Gathered in this sanctuary we can do little to bring an end to the fighting in the Middle East. At the same time, it is my fervent belief that we cannot do nothing in the face of such horrors, especially in plain sight. I hear Donniel’s chaplain’s query, “Does this really trouble you?” I hear as if it is being asked of me. My answer is “Yes. It troubles me greatly.” I pray I am not alone in this sanctuary.
Along with IsraAid, one of the leading lights in the work to aid the refugees has been HIAS – the Hebrew Immigrant Aid Society. HIAS was born out of the need to assist the many Jews fleeing persecution in Europe and elsewhere who sought refuge on these shores. In recent years HIAS’ vision has broadened. Just as Donniel Hartman could not simply look away from the bodies floating on Lake Qaroun, HIAS has said we will not look away from the countless numbers of refugees fleeing death and devastation because of the terror that has consumed their homelands because they are not Jews. In the Spring, HIAS put out a call for synagogues to join a new initiative as a way of responding with education and action to the evil and horrors of today’s refugee crisis. We were part of a small group of congregations to whom HIAS reached out at the very earliest stages of launching the campaign. Rabbi Abrasley and I brought this to our Temple Shalom leadership. First our Executive Committee, and subsequently our Board of Trustees, and all voted unanimously to join this effort. My heart was filled with pride as I listened to our leadership’s deliberation about this request. On Friday night, October 21st, during Sukkot, our festival during which frail, temporary huts remind us of our people’s flight from slavery in Egypt and their journey towards freedom and dignity in the Land of Israel, we will hold a Shabbat dinner and a program of learning about this crisis. We will hear from refugees and we will learn how, as a community, we can be responsive in some small way. This was all set in motion before my trip to Berlin. Now, having witnessed and learned firsthand, from relief workers and refugees themselves, I am even more prepared to say, “Yes, it troubles me greatly.” Over the summer we were contacted by JFCS Metrowest, CJP and HIAS. There are a small number of refugee families coming to Eastern Massachusetts in the months ahead. We have been asked if we are willing to be part of the network that helps these families settle in communities where they will not be alone as Syrians, and assist with their integration into their new homes and lives. I am proud we are one of 4 synagogues who immediately stepped up. In the spirit of Abraham in our Torah reading, we have responded, Hineinu – we are here. There is yet much to be learned about this task. It is no small undertaking. This is no simple social action project. This is about people’s lives. These refugees have undergone extensive vetting by our nation’s agencies for nearly two years. In the coming months they will begin to call Eastern MA their new home. It is my hope that ours will not be a meek voice that responds Hineinu when it is time to dig in and reach out. Stay tuned for more in the weeks and months ahead. Join us on October 21st for what will surely be a powerful evening. Join our Refugee Assistance Working Group, chaired by Carol Berlin.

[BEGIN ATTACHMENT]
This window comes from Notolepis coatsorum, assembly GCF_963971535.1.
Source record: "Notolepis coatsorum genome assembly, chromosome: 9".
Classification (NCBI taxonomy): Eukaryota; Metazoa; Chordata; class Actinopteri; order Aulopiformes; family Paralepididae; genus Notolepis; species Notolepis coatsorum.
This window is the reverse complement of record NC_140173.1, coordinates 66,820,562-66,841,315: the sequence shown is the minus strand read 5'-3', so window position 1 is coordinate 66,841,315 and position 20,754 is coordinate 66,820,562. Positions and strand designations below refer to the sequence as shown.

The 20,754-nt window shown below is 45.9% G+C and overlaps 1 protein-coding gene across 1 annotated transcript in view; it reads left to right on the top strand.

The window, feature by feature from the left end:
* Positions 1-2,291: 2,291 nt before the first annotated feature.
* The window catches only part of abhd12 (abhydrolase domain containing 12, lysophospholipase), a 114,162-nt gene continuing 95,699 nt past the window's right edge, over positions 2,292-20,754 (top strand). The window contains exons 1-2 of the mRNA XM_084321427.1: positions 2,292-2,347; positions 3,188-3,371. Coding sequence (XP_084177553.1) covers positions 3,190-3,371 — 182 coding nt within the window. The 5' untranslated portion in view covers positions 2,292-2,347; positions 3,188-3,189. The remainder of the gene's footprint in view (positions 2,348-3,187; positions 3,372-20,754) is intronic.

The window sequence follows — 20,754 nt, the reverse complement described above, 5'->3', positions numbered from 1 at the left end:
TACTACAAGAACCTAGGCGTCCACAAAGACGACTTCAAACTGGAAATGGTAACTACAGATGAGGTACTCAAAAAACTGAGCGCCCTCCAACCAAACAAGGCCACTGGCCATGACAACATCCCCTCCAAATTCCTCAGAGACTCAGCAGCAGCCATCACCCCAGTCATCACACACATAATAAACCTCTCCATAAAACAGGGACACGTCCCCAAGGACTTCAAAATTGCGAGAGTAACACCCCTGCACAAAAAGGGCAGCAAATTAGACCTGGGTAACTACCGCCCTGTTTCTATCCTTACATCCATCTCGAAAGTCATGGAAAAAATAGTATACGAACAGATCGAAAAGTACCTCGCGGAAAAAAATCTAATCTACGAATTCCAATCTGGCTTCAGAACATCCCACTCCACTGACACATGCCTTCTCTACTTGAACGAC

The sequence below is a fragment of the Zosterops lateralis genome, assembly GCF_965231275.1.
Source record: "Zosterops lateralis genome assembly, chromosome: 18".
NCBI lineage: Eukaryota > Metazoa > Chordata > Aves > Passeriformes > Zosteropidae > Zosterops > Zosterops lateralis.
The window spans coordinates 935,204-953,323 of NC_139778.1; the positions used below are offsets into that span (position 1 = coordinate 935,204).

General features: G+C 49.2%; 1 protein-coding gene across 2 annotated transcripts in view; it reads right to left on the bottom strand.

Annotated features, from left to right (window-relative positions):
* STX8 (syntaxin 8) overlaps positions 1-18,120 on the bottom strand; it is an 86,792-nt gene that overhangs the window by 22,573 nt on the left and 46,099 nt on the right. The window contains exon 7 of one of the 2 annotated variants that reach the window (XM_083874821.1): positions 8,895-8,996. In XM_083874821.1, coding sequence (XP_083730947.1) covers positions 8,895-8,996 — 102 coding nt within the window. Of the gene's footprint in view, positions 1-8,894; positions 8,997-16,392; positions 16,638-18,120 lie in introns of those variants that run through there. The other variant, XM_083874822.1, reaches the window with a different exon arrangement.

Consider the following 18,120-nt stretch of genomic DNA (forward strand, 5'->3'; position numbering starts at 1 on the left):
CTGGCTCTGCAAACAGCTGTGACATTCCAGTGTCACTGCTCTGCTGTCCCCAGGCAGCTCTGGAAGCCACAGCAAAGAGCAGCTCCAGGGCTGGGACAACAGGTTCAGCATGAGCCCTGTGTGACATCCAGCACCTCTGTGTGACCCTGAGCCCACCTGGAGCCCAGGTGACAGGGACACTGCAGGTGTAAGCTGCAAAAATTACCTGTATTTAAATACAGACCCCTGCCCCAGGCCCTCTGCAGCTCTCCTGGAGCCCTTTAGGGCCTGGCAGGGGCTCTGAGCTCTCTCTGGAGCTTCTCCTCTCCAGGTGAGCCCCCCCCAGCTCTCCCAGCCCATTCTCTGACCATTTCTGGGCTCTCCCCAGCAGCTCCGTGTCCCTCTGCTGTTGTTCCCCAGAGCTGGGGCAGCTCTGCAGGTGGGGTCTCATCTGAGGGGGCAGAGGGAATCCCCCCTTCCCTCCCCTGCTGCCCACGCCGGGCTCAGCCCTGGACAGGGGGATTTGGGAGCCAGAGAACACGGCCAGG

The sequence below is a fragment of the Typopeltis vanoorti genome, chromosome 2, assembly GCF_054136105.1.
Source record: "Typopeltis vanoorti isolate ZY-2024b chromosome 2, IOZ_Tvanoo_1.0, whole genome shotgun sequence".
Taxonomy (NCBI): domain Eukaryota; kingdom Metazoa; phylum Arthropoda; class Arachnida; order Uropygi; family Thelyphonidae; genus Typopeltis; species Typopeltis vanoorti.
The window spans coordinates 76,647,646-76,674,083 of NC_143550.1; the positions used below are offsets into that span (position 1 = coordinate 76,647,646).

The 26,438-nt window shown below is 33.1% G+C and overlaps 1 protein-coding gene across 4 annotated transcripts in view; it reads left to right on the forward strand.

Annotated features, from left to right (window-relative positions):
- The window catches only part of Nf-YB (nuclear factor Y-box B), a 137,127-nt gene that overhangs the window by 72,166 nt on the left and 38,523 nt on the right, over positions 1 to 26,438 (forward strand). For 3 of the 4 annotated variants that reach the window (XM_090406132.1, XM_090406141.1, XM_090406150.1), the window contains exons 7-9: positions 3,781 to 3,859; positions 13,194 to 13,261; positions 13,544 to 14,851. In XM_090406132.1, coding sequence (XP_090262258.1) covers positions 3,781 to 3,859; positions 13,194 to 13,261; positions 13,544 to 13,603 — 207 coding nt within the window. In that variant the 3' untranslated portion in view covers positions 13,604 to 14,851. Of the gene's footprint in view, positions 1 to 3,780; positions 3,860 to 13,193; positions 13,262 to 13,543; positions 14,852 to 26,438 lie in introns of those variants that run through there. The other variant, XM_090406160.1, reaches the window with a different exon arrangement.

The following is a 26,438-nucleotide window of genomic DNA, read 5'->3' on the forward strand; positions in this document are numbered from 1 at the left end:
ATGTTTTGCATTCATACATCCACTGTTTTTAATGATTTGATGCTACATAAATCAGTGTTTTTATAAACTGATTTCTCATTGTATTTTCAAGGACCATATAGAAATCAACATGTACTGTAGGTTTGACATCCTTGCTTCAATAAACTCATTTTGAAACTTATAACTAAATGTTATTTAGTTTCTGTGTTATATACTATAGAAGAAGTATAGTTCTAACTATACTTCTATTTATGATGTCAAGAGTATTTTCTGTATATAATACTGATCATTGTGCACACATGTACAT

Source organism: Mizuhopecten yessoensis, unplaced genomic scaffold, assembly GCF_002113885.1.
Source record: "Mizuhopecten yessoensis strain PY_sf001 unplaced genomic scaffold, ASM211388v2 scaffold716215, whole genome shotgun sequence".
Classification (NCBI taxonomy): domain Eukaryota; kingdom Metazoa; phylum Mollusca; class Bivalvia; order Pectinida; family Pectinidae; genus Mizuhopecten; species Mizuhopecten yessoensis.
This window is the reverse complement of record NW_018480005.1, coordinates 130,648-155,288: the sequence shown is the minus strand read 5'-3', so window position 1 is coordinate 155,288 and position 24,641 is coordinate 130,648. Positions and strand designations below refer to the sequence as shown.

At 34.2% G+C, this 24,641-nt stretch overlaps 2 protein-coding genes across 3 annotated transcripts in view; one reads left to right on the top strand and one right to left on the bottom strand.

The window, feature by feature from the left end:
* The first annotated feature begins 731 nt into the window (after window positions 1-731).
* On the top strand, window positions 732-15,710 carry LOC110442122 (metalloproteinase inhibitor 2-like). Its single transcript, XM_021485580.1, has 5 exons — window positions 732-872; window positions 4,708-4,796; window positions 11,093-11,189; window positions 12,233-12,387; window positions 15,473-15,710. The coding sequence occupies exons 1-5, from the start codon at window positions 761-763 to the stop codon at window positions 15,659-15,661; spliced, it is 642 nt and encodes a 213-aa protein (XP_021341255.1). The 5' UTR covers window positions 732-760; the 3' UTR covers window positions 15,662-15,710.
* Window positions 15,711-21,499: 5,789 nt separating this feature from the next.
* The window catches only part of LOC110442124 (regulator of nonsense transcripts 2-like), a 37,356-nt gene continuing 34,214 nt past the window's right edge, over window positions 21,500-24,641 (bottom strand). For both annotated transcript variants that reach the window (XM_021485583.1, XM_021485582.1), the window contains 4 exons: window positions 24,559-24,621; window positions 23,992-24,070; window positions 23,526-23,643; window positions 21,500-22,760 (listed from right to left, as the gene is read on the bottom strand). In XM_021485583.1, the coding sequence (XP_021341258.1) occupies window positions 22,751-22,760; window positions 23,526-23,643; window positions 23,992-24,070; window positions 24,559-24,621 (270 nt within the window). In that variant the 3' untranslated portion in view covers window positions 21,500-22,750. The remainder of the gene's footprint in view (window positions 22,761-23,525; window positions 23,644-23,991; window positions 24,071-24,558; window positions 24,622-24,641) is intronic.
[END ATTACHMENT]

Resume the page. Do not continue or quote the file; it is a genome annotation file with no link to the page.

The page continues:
When it was Jews from the now Former Soviet Union, Temple Shalom stepped up in great strength. These Syrian refugees may not be our people. But like you and I, they too, are reflections of the holy image of God. In the words of Rabbi Tarfon in Pirkei Avot, “Hayom katazar v’ham’lacah merubah – The day is short, and the work is great.” It is holy work. As we engage, perhaps we will tilt our chaotic, noisy, conflicted world just one or two families closer to wholeness. I pray this will be so.
Shanah tovah – May this be a year of sweet blessings, growing justice, and peace!